Law enforcement agencies, tax authorities and legal regulators have taken a strong interest in bitcoin and trying to figure out how to fit cryptocurrency into their current framework.
Bitcoin has proven to be a combative issue for regulators and law enforcers, both of which have targeted the digital currency in an effort to control how it’s used. It’s still early on, but a lot of legal authorities are still fighting to understand the cyrptocurrency. Through all the cloudiness, one question still moves to the forefront: Is bitcoin legal?
The answer is, yes, contingent on what you’re doing with it. We have provided a guide below to the extensive legal landscape around bitcoin.
What are the fears surrounding bitcoin?
Tensions rise for government agencies over the implications of bitcoin, as it has people have the ability to use it anonymously, and is in result a potential risk for money laundering. Specifically, law enforcers seem to be worried about the decentralized nature of the currency.
As early as April 2012, the FBI released a document highlighting its fears around bitcoin specifically, creating a distinction between it and centralized digital currencies such as eGold and WebMoney. It voiced worries that while US-based exchanges are regulated, offshore services may not be, and could be a harbor for criminals to use bitcoin for illicit activities without the ability to be tracked.
Bitcoin was the only form of currency accepted on Silk Road, an anonymous marketplace that was only accessible over the TOR anonymous browsing network, and which was monitored tightly by the FBI in October 2013. Silk Road was mainly used to sell goods that are illegal in a lot of countries, including narcotics. This enticed US Senator Charles Schumer to order the site to close, openly connecting it to bitcoin, which he named it as a ”surrogate currency”. The US Drug Enforcement Administration halted bitcoin from a US resident for buying a controlled substance in June 2013.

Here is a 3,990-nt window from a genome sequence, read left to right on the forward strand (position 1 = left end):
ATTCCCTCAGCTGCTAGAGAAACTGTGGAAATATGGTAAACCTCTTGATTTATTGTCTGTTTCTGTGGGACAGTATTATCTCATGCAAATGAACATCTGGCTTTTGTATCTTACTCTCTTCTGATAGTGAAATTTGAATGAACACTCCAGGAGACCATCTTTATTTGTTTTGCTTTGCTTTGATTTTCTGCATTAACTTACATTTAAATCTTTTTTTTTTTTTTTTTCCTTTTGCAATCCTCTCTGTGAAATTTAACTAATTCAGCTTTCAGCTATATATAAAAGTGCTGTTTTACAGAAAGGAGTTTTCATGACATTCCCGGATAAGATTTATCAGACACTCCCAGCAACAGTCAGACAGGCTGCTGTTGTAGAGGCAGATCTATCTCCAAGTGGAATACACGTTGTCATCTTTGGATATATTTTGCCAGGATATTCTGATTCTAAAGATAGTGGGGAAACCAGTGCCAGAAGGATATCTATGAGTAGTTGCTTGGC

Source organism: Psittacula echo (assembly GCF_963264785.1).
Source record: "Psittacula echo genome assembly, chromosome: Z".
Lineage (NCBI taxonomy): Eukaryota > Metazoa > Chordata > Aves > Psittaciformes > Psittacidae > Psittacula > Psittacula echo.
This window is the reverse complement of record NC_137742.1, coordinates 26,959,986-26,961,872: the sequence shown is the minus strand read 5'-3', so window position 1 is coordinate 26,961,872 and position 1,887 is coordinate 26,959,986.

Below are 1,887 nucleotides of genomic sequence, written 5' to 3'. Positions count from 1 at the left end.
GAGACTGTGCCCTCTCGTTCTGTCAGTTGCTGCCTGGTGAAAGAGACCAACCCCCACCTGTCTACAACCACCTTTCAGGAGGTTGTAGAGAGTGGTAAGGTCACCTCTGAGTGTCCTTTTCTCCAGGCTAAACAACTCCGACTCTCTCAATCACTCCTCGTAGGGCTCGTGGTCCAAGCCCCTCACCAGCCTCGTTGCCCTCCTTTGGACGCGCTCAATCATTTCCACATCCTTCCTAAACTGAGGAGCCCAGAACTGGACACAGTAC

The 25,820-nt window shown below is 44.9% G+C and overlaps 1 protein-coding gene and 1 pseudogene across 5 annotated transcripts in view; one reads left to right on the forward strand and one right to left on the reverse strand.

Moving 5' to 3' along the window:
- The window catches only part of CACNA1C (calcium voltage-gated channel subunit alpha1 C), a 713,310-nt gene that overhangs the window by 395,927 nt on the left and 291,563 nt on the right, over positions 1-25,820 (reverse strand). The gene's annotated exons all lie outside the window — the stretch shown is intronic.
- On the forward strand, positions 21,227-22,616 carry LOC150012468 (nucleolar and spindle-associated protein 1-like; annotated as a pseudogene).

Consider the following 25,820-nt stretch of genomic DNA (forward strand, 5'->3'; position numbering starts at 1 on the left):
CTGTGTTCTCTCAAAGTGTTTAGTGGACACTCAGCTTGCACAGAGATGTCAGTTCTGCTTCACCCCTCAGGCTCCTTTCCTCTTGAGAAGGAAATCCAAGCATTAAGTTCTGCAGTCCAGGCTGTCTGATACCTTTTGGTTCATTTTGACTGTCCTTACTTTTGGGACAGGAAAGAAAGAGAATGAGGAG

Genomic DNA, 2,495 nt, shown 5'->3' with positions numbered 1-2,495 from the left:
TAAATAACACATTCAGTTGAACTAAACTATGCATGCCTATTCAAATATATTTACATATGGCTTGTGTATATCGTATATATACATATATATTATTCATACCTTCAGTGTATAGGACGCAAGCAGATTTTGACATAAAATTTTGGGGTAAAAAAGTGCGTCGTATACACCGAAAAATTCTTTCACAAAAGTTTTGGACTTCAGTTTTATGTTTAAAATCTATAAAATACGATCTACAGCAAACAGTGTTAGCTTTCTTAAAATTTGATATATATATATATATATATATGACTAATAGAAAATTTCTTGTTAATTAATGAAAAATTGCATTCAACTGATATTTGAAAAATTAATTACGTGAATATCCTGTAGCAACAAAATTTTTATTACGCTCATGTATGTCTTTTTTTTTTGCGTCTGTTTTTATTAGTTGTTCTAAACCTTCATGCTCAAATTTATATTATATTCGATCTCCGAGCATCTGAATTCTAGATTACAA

Who Regulates Bitcoin?
Regulators are different per-country basis, but you can anticipate seeing national financial regulators increase their interest in bitcoin and other cryptocurrencies, potentially.
Regulators will vary on a per-country basis, but you can expect to see national financial regulators interested in bitcoin and other virtual currencies, possibly along with regional regulators at a sub-country level.
In the United States, the Financial Crimes Enforcement Network, which is an agency within the US Treasury Department, took the lead. It published rules about the use of virtual currencies. FinCEN’s March 18, 2013 guidance expressed the circumstances under which virtual currency users could be considered as money services businesses (also commonly known as money transmitting businesses or MTBs). MTBs must enforce Anti-Money Laundering (AML) and Know Your Client (KYC) measures, making it aware the people that they’re doing business with.
The US Commodity Futures Trading Commission, which oversees financial derivatives, hasn’t announced regulation yet, but has made it clear that it could if asked upon to do so.
The US Securities and Exchange Commission (SEC) hasn’t administered clear regulations on virtual currencies, but its Office of Investor Education and Advocacy issued an investor alert to warn people about fraudulent investment schemes involving bitcoin. Specifically, it warned of Ponzi schemes, after charging Texas resident Trendon T Shavers founder and operator of Bitcoin Savings and Trust, with supposedly raising 700,000 bitcoins by promising investors up to 7% weekly interest.